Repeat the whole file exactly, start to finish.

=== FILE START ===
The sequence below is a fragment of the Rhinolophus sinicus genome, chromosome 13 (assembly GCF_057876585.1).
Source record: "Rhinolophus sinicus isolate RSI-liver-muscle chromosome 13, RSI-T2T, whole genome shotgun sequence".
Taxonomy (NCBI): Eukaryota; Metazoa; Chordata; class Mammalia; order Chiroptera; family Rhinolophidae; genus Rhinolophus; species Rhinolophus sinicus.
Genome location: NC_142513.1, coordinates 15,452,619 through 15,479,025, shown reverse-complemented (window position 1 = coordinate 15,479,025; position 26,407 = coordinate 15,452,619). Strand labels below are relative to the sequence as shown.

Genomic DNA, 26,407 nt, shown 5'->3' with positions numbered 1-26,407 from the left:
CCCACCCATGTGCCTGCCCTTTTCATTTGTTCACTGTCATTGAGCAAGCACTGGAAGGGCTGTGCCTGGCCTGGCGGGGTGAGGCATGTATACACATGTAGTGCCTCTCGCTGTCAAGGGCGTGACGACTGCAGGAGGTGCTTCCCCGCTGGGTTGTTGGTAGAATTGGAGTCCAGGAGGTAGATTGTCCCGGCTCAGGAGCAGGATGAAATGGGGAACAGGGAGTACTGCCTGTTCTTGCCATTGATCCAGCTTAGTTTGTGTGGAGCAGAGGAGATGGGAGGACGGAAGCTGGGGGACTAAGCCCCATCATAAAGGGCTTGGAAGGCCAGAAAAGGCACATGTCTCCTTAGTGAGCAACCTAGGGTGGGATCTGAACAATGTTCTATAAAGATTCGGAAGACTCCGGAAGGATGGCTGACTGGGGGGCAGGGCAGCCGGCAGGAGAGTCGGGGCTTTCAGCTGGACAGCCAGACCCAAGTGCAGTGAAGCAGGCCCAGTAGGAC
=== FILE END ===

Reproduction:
The sequence below is a fragment of the Rhinolophus sinicus genome, chromosome 13 (assembly GCF_057876585.1).
Source record: "Rhinolophus sinicus isolate RSI-liver-muscle chromosome 13, RSI-T2T, whole genome shotgun sequence".
Taxonomy (NCBI): Eukaryota; Metazoa; Chordata; class Mammalia; order Chiroptera; family Rhinolophidae; genus Rhinolophus; species Rhinolophus sinicus.
Genome location: NC_142513.1, coordinates 15,452,619 through 15,479,025, shown reverse-complemented (window position 1 = coordinate 15,479,025; position 26,407 = coordinate 15,452,619). Strand labels below are relative to the sequence as shown.

Genomic DNA, 26,407 nt, shown 5'->3' with positions numbered 1-26,407 from the left:
CCCACCCATGTGCCTGCCCTTTTCATTTGTTCACTGTCATTGAGCAAGCACTGGAAGGGCTGTGCCTGGCCTGGCGGGGTGAGGCATGTATACACATGTAGTGCCTCTCGCTGTCAAGGGCGTGACGACTGCAGGAGGTGCTTCCCCGCTGGGTTGTTGGTAGAATTGGAGTCCAGGAGGTAGATTGTCCCGGCTCAGGAGCAGGATGAAATGGGGAACAGGGAGTACTGCCTGTTCTTGCCATTGATCCAGCTTAGTTTGTGTGGAGCAGAGGAGATGGGAGGACGGAAGCTGGGGGACTAAGCCCCATCATAAAGGGCTTGGAAGGCCAGAAAAGGCACATGTCTCCTTAGTGAGCAACCTAGGGTGGGATCTGAACAATGTTCTATAAAGATTCGGAAGACTCCGGAAGGATGGCTGACTGGGGGGCAGGGCAGCCGGCAGGAGAGTCGGGGCTTTCAGCTGGACAGCCAGACCCAAGTGCAGTGAAGCAGGCCCAGTAGGAC